“Increasingly we are seeing manufacturers and dealer groups investing in apprenticeship programmes and other specialist training schemes designed for sales staff. This has to be the right way forward.”

Hunt said the retention issue could only be effectively addressed if there was sufficient focus on staff development as well as on performance appraisals and succession planning. “Not only will this help to motivate the staff, but it will also encourage more long term careers in the industry.”

Chris Eastwood is critical of employers who are more concerned with how much the recruitment process is going to cost them than the quality of the candidates. “I do understand that fees represent an important basis for negotiation but, to use an analogy, how can you sell a prestige car if the only questions your customers ask are ‘how much is it and how many have you got in stock?’ We are asked firstly how much we charge followed by ‘let’s see who you’ve got’. Our code of conduct forbids the sending over of candidates indiscriminately to companies who refuse to discuss these applications.”

He says job seekers can’t be shifted around like cars on a forecourt to be viewed to best advantage by the “customer”, adding “they want a lot of information on the position before they will even begin to consider it and they need first and foremost to know that it won’t get round the grapevine that they are out in the marketplace”.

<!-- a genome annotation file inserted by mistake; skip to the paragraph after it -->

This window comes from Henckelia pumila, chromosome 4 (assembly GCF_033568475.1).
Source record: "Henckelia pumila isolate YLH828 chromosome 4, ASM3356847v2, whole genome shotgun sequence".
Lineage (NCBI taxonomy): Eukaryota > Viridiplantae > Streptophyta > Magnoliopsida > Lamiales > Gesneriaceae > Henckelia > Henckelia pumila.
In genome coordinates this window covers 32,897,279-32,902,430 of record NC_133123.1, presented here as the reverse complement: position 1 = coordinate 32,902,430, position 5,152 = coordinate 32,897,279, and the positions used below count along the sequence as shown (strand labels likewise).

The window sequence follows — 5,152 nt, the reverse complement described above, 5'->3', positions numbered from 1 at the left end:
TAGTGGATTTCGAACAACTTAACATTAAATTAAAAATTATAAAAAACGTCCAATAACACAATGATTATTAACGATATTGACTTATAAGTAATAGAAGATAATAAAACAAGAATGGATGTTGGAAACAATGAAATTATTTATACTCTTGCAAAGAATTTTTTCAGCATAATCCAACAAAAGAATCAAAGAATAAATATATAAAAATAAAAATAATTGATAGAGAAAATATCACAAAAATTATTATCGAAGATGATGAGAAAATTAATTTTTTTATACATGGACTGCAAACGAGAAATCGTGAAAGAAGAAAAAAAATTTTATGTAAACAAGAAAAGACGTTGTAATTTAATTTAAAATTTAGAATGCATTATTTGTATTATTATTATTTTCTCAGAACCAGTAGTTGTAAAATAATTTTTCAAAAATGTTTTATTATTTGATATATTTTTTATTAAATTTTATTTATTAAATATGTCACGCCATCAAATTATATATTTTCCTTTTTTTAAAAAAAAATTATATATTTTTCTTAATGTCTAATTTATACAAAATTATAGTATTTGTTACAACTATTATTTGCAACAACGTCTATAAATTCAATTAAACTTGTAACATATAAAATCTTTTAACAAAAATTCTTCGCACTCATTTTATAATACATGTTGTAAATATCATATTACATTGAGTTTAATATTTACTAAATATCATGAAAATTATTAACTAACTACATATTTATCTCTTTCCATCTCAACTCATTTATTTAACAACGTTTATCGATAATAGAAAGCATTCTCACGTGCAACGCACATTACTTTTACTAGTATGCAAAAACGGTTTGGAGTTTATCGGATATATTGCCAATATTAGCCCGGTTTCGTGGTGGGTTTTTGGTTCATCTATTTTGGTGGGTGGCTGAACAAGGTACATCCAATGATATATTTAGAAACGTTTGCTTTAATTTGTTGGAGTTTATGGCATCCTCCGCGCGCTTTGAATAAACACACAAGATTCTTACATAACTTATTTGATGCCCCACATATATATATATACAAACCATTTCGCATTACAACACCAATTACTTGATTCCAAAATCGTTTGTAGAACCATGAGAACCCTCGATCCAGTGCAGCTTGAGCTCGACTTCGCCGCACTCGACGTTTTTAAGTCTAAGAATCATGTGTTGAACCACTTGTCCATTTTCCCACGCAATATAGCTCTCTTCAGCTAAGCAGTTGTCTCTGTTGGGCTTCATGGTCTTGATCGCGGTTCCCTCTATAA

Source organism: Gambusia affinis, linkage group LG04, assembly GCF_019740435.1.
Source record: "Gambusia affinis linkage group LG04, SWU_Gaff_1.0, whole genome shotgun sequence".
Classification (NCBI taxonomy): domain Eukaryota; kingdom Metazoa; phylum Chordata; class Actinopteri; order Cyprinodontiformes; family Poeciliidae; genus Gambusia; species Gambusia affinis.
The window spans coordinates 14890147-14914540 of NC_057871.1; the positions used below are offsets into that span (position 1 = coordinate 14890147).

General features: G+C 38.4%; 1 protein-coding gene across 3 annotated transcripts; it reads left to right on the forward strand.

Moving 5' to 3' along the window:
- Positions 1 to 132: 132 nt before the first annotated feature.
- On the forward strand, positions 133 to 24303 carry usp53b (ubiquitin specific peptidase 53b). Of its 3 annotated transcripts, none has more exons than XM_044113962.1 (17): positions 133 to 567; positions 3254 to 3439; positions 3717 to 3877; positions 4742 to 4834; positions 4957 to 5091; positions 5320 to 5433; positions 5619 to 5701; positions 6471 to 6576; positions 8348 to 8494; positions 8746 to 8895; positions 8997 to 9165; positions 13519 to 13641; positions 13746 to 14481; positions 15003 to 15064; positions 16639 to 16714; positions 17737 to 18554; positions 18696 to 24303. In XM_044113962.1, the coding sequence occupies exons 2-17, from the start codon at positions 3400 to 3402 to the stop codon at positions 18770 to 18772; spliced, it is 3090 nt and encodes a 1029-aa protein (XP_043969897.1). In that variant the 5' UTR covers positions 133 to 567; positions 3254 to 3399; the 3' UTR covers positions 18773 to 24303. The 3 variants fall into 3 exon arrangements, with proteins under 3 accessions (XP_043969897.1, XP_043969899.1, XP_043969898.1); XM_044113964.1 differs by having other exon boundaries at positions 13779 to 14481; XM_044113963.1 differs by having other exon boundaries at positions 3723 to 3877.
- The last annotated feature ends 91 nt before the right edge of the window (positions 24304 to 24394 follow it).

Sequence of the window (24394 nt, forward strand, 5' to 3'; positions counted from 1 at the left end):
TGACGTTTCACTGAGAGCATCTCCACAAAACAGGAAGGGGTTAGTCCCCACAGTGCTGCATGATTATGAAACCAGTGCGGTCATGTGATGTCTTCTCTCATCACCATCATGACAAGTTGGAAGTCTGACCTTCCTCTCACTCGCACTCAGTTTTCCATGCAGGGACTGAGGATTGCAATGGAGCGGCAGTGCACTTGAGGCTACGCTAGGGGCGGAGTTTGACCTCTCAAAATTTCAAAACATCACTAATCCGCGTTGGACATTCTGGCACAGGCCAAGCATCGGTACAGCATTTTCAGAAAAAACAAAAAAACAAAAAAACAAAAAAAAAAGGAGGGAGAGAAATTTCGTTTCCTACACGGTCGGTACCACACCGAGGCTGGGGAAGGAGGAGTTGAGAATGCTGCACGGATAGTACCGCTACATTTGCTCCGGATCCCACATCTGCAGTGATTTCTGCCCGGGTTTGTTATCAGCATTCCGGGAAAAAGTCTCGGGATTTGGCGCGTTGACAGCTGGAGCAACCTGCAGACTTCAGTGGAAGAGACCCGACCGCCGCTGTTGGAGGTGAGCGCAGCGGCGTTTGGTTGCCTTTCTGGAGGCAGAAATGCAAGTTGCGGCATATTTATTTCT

Does your screening need adjusting?

Using CVs as a recruitment filter carries with it the risk of employers falling foul of ‘impression management’, warns Ian Hunt, of Carter & Carter. And pyschologist Wendy Lyons says another screening method - multiple-choice ability tests, more commonly known as psychometric tests – also needs to be regarded with caution.

Hunt says that application forms designed to gather information relevant to the post tend to be far more effective than CVs.

It was also important to ensure there was a clear understanding of the job profile and a ‘person specification’ of the best individual fit for the role. “This will identify the core competencies that are required and an appropriate recruitment process developed to ensure that the right candidate with the right competencies will be identified.”